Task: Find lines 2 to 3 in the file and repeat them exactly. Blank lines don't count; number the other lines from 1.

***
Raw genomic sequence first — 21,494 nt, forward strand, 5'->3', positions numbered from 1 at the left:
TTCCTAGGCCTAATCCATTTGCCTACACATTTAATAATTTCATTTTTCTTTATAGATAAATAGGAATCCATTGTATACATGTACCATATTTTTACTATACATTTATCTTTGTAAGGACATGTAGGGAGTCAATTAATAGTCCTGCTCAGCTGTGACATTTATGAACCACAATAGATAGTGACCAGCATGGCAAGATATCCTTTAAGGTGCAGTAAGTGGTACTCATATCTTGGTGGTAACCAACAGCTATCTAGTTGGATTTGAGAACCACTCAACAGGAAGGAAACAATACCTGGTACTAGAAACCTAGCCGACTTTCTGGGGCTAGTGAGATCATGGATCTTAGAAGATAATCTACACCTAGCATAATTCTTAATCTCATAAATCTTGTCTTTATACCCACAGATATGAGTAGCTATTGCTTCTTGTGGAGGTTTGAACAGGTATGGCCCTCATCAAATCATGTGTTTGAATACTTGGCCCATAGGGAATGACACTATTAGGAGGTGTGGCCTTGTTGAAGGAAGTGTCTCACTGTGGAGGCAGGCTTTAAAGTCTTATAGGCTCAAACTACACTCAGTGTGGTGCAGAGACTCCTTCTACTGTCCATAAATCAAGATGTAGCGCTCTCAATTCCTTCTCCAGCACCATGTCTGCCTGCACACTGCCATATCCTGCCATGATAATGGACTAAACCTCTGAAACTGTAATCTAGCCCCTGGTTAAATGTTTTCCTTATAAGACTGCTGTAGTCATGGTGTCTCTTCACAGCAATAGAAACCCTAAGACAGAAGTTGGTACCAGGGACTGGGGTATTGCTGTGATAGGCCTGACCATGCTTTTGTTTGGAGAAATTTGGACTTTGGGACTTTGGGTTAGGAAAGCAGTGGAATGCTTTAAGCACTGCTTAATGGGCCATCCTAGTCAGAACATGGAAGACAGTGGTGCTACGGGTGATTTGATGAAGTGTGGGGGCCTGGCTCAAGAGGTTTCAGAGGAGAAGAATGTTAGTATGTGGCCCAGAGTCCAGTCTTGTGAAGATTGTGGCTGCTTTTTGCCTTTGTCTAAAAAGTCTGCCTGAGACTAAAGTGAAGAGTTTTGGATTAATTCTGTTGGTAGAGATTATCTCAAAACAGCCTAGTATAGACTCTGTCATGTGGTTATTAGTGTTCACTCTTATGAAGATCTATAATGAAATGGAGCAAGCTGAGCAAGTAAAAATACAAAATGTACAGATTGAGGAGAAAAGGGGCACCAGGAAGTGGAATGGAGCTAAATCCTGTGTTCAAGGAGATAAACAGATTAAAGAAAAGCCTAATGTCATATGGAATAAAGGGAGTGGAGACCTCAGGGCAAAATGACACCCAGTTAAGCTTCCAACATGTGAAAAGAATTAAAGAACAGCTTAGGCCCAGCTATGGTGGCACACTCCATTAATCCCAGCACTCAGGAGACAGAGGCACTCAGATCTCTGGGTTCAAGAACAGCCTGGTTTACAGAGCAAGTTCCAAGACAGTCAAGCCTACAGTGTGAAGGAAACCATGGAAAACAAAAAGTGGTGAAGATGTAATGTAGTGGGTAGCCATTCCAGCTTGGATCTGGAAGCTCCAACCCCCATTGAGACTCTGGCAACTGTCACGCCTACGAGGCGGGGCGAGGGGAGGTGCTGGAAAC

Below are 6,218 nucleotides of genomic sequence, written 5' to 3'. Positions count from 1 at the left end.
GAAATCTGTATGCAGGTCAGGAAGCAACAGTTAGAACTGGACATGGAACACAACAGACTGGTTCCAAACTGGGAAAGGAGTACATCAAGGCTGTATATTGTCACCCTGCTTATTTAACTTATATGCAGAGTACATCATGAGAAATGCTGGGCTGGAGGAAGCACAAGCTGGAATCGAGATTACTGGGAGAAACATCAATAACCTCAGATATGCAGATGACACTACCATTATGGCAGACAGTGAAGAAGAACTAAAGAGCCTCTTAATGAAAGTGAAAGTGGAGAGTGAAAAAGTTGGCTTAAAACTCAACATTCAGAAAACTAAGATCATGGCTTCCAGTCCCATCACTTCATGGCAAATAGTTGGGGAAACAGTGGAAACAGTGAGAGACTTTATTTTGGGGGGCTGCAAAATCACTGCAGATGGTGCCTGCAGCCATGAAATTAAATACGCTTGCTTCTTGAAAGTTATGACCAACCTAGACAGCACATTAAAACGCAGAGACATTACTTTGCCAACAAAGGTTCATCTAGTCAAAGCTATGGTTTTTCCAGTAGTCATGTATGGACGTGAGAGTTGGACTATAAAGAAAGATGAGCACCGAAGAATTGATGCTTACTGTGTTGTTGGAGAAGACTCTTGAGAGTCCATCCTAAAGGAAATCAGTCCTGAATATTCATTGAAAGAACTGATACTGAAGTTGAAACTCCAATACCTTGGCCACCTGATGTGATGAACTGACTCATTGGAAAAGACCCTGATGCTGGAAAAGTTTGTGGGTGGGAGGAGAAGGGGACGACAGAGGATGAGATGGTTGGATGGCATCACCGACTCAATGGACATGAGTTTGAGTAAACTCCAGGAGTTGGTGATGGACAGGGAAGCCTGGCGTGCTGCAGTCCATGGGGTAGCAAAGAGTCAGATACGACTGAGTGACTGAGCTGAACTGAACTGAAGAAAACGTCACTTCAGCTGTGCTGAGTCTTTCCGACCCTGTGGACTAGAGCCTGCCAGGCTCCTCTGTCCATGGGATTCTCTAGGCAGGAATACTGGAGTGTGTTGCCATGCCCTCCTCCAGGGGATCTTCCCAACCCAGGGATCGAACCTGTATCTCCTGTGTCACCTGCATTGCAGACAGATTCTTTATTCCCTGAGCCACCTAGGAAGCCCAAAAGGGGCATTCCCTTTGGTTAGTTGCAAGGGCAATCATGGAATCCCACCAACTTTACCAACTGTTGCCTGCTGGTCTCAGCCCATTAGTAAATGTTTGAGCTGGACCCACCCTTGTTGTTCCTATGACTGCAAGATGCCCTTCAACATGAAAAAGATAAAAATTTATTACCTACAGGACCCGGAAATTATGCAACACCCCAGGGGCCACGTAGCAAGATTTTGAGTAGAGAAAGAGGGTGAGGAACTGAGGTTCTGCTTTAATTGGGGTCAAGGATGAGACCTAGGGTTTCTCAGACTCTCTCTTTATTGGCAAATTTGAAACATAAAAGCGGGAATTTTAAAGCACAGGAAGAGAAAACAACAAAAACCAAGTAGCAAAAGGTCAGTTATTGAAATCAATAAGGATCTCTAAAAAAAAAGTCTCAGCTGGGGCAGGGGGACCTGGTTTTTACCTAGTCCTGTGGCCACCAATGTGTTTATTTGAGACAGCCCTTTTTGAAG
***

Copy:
TTCCTAGGCCTAATCCATTTGCCTACACATTTAATAATTTCATTTTTCTTTATAGATAAATAGGAATCCATTGTATACATGTACCATATTTTTACTATACATTTATCTTTGTAAGGACATGTAGGGAGTCAATTAATAGTCCTGCTCAGCTGTGACATTTATGAACCACAATAGATAGTGACCAGCATGGCAAGATATCCTTTAAGGTGCAGTAAGTGGTACTCATATCTTGGTGGTAACCAACAGCTATCTAGTTGGATTTGAGAACCACTCAACAGGAAGGAAACAATACCTGGTACTAGAAACCTAGCCGACTTTCTGGGGCTAGTGAGATCATGGATCTTAGAAGATAATCTACACCTAGCATAATTCTTAATCTCATAAATCTTGTCTTTATACCCACAGATATGAGTAGCTATTGCTTCTTGTGGAGGTTTGAACAGGTATGGCCCTCATCAAATCATGTGTTTGAATACTTGGCCCATAGGGAATGACACTATTAGGAGGTGTGGCCTTGTTGAAGGAAGTGTCTCACTGTGGAGGCAGGCTTTAAAGTCTTATAGGCTCAAACTACACTCAGTGTGGTGCAGAGACTCCTTCTACTGTCCATAAATCAAGATGTAGCGCTCTCAATTCCTTCTCCAGCACCATGTCTGCCTGCACACTGCCATATCCTGCCATGATAATGGACTAAACCTCTGAAACTGTAATCTAGCCCCTGGTTAAATGTTTTCCTTATAAGACTGCTGTAGTCATGGTGTCTCTTCACAGCAATAGAAACCCTAAGACAGAAGTTGGTACCAGGGACTGGGGTATTGCTGTGATAGGCCTGACCATGCTTTTGTTTGGAGAAATTTGGACTTTGGGACTTTGGGTTAGGAAAGCAGTGGAATGCTTTAAGCACTGCTTAATGGGCCATCCTAGTCAGAACATGGAAGACAGTGGTGCTACGGGTGATTTGATGAAGTGTGGGGGCCTGGCTCAAGAGGTTTCAGAGGAGAAGAATGTTAGTATGTGGCCCAGAGTCCAGTCTTGTGAAGATTGTGGCTGCTTTTTGCCTTTGTCTAAAAAGTCTGCCTGAGACTAAAGTGAAGAGTTTTGGATTAATTCTGTTGGTAGAGATTATCTCAAAACAGCCTAGTATAGACTCTGTCATGTGGTTATTAGTGTTCACTCTTATGAAGATCTATAATGAAATGGAGCAAGCTGAGCAAGTAAAAATACAAAATGTACAGATTGAGGAGAAAAGGGGCACCAGGAAGTGGAATGGAGCTAAATCCTGTGTTCAAGGAGATAAACAGATTAAAGAAAAGCCTAATGTCATATGGAATAAAGGGAGTGGAGACCTCAGGGCAAAATGACACCCAGTTAAGCTTCCAACATGTGAAAAGAATTAAAGAACAGCTTAGGCCCAGCTATGGTGGCACACTCCATTAATCCCAGCACTCAGGAGACAGAGGCACTCAGATCTCTGGGTTCAAGAACAGCCTGGTTTACAGAGCAAGTTCCAAGACAGTCAAGCCTACAGTGTGAAGGAAACCATGGAAAACAAAAAGTGGTGAAGATGTAATGTAGTGGGTAGCCATTCCAGCTTGGATCTGGAAGCTCCAACCCCCATTGAGACTCTGGCAACTGTCACGCCTACGAGGCGGGGCGAGGGGAGGTGCTGGAAAC

Below are 6,218 nucleotides of genomic sequence, written 5' to 3'. Positions count from 1 at the left end.